17. Kicking Clouds Produced by Kenoe “Normally, I make a weed song. So here goes a weed song!” (Wiz Khalifa Voice)
Since 92, (Wait, when he was 10?!? Wait, this is South Louisiana so it’s possible) Louisiana’s own has been making therapy sessions with Dr. Mary Jane; The greenery gets him in his zone. An obligatory weed song usually gets skipped by me, but I like Kenoe’s production on this joint and the artist is able to take advantage of it to break away from the monotonous sounds heard previously on the album.
18. Hands Up Produced by J Reid
I like when “street” rappers are conscious to the rest of the country instead of just their local neighborhoods. What’s going on in your life is probably going on in someone else’s. For every Jordan Davis, Oscar Grant, Trayvon Martin, and Michael Brown that gets national news, there are some in local cities that don’t become a trending topic. This is his stand against the malicious judicial system that has plagued him, his family, and the rest of the country.
19. I’m Sorry Produced by Abby “Samir” Urbina
That’s It? I waited six years for an album with the last words being, “I apologize, for real tho”?
For the closing track, not much hell is caused. Instead of scorching the Earth, seeds are planted to rebuild the relationships tarnished by his time away from family, friends, and fans. Like the intro, I feel like the outro is too short.
Did I miss something in the news explaining why Big K.R.I.T’s name would not be in the production credits? J. Cole ain’t have any leftovers from 2014 Forest Hills Drive or Truly Yours 4? Where was Juicy J? Where was Mike WiLL Made-It? Where was DJ Mustard? Him and YG are credited with being the faces of Ratchet music, but couldn’t contribute to the man they give credit to for creating their style? Boosie lives in Atlanta now; he couldn’t find Southside, Sonny Digital, Travis Scott, Dun Deal, or Metro Boomin. I know he wants some more production credits in his discography he says it in the beginning of every beat he does. I’m just saying the sound of the album was repetitive and needed more diversity.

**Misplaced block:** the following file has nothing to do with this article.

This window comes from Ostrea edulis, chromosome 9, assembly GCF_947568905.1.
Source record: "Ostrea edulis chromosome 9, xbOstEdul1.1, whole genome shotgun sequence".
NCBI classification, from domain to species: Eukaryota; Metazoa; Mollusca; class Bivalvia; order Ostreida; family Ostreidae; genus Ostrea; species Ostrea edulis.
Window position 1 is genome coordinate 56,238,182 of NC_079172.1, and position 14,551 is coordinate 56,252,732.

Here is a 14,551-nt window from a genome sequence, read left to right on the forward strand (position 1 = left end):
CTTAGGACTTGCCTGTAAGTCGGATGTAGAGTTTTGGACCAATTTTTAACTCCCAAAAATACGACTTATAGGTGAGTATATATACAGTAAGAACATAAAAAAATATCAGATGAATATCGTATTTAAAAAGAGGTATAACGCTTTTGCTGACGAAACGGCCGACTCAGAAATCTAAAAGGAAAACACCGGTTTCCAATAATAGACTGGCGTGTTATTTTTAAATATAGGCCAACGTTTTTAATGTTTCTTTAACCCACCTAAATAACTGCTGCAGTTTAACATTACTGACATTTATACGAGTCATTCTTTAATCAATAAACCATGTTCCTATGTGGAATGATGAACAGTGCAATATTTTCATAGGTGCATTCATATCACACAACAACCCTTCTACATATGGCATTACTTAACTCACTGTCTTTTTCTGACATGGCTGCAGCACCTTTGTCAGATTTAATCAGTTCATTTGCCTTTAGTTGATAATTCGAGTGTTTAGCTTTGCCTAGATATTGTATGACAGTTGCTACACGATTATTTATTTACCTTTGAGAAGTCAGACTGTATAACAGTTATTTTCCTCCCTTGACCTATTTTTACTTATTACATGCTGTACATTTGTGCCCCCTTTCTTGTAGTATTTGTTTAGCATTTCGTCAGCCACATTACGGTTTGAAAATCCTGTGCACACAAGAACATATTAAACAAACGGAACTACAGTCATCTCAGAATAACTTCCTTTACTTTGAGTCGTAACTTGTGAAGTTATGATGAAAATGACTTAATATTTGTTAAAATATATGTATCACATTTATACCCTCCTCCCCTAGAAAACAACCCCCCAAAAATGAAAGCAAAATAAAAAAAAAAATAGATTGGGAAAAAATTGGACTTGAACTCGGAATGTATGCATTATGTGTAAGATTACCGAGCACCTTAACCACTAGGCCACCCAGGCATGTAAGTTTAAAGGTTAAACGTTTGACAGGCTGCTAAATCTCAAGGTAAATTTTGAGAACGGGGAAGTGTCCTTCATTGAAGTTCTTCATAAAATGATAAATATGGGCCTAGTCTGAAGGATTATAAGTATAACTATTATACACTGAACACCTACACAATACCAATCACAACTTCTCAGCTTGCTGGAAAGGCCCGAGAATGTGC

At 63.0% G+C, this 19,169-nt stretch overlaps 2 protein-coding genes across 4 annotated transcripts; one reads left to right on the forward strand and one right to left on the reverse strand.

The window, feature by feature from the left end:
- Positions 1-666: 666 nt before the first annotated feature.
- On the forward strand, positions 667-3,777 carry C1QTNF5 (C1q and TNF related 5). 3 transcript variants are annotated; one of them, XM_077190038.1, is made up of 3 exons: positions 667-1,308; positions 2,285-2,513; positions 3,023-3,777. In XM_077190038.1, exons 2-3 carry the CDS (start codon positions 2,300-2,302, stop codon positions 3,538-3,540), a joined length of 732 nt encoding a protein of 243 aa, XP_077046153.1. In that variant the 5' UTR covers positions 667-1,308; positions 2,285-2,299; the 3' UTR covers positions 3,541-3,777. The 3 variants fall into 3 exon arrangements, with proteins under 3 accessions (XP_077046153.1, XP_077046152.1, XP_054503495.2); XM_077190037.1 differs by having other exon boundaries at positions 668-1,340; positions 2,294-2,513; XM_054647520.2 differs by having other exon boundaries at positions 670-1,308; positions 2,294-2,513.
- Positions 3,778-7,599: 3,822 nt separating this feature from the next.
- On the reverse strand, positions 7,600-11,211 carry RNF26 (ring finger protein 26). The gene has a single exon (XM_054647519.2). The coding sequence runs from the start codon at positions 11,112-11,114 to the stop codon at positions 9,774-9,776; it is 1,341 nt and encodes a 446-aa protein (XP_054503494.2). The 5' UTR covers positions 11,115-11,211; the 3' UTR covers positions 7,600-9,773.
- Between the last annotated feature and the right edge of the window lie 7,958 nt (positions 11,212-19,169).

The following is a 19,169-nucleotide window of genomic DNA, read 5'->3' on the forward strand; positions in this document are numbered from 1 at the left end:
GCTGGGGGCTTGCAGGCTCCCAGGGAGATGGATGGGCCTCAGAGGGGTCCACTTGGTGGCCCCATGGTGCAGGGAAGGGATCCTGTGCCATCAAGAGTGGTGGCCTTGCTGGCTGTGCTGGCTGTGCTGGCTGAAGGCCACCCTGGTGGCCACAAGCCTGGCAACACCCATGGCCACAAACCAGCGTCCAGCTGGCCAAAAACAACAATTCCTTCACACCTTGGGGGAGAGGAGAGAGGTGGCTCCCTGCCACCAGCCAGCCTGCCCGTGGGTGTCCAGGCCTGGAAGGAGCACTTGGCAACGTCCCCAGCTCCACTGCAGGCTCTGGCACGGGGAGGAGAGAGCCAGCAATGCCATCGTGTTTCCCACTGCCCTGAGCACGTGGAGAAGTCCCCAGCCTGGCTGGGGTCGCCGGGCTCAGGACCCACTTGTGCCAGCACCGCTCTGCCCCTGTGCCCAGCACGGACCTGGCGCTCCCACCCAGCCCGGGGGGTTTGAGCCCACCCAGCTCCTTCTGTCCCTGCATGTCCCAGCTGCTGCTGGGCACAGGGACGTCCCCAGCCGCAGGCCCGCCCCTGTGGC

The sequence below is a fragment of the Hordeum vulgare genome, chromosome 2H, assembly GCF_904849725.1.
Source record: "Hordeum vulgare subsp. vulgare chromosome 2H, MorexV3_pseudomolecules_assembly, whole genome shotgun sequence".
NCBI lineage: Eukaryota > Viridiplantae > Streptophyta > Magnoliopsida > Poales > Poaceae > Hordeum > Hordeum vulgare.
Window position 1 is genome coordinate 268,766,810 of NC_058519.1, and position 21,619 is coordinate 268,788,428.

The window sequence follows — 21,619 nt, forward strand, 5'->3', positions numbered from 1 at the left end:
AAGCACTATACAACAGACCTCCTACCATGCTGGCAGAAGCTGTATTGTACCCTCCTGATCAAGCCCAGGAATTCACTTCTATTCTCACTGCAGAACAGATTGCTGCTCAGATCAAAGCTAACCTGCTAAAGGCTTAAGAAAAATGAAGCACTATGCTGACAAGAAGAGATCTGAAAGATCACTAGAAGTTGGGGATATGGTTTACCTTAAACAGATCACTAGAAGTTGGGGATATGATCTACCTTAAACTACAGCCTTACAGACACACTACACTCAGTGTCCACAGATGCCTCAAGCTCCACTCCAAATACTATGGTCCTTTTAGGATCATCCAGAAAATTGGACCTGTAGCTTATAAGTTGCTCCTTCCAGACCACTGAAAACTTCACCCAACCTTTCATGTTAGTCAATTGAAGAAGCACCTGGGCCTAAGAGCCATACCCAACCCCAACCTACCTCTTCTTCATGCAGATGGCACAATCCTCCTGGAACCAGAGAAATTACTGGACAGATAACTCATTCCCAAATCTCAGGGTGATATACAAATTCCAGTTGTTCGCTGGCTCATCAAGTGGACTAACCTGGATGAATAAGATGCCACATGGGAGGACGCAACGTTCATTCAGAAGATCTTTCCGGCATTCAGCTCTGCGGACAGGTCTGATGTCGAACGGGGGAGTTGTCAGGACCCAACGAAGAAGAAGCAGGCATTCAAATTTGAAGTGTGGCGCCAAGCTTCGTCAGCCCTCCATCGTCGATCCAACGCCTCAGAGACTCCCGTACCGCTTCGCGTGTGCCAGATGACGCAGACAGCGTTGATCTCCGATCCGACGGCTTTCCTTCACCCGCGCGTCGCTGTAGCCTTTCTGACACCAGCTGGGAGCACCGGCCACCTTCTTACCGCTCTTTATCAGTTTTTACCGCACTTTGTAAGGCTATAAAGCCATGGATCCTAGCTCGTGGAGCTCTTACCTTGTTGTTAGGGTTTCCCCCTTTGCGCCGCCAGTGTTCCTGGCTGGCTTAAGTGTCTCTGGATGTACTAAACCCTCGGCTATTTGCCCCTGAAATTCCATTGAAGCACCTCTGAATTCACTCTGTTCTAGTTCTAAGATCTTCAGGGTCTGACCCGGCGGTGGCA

Speaking of diversity, the guest features are basic. I’m happy to see Young Thug and Rich Homie Quan make it in the studio with the King of Louisiana, but there are other people that he hasn’t worked with in the past or recently I would rather hear on Touch Down To Cause Hell. A feature from Kevin Gates, Curren$y, or Lil’ Wayne is long overdue if you ask some people. I really wish “Crazy” or “Show Da World” could’ve at least made appearances as bonus cuts.
Overall, with its faults this is a solid album that was worth the wait if you were a fan before his release from Angola and there are songs that will make fans of people that are currently not. I hate to say it, but maybe the year delay for the album was a gift and a curse. While I liked Life After Deathrow when I first heard it last October, I revisited that mixtape in anticipation for this album in April and it didn’t have the same impact. I played songs from this project over and over for the review and for my enjoyment; these songs have better replay value. If more music from the Bad Azz Ent CEO does come as soon as he says it will, I hope knows or figures out to add more subject matter, take some chances with production and guest features because this is a great start for a major comeback.